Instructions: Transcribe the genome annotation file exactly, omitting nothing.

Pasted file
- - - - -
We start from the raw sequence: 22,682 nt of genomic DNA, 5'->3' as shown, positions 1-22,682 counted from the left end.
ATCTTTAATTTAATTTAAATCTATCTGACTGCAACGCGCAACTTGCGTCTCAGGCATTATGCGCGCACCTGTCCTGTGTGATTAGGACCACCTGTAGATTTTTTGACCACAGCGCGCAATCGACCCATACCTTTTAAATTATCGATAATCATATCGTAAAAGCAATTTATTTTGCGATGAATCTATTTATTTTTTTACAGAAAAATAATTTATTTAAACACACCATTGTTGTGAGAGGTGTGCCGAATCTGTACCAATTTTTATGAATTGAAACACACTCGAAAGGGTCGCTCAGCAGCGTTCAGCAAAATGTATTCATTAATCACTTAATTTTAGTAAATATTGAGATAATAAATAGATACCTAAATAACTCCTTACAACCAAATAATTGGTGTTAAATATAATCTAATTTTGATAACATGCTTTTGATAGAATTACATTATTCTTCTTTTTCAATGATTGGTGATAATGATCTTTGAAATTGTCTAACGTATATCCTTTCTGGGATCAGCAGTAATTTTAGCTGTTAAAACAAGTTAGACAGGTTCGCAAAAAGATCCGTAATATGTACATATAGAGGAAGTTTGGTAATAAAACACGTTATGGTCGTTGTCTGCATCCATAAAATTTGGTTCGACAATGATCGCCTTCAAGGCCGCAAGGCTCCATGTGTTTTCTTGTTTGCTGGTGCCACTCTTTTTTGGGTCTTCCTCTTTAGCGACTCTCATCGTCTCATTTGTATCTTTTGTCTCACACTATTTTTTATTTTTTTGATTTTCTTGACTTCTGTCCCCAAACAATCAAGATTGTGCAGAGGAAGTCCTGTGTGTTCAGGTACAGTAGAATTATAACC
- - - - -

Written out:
We start from the raw sequence: 22,682 nt of genomic DNA, 5'->3' as shown, positions 1-22,682 counted from the left end.
ATCTTTAATTTAATTTAAATCTATCTGACTGCAACGCGCAACTTGCGTCTCAGGCATTATGCGCGCACCTGTCCTGTGTGATTAGGACCACCTGTAGATTTTTTGACCACAGCGCGCAATCGACCCATACCTTTTAAATTATCGATAATCATATCGTAAAAGCAATTTATTTTGCGATGAATCTATTTATTTTTTTACAGAAAAATAATTTATTTAAACACACCATTGTTGTGAGAGGTGTGCCGAATCTGTACCAATTTTTATGAATTGAAACACACTCGAAAGGGTCGCTCAGCAGCGTTCAGCAAAATGTATTCATTAATCACTTAATTTTAGTAAATATTGAGATAATAAATAGATACCTAAATAACTCCTTACAACCAAATAATTGGTGTTAAATATAATCTAATTTTGATAACATGCTTTTGATAGAATTACATTATTCTTCTTTTTCAATGATTGGTGATAATGATCTTTGAAATTGTCTAACGTATATCCTTTCTGGGATCAGCAGTAATTTTAGCTGTTAAAACAAGTTAGACAGGTTCGCAAAAAGATCCGTAATATGTACATATAGAGGAAGTTTGGTAATAAAACACGTTATGGTCGTTGTCTGCATCCATAAAATTTGGTTCGACAATGATCGCCTTCAAGGCCGCAAGGCTCCATGTGTTTTCTTGTTTGCTGGTGCCACTCTTTTTTGGGTCTTCCTCTTTAGCGACTCTCATCGTCTCATTTGTATCTTTTGTCTCACACTATTTTTTATTTTTTTGATTTTCTTGACTTCTGTCCCCAAACAATCAAGATTGTGCAGAGGAAGTCCTGTGTGTTCAGGTACAGTAGAATTATAACC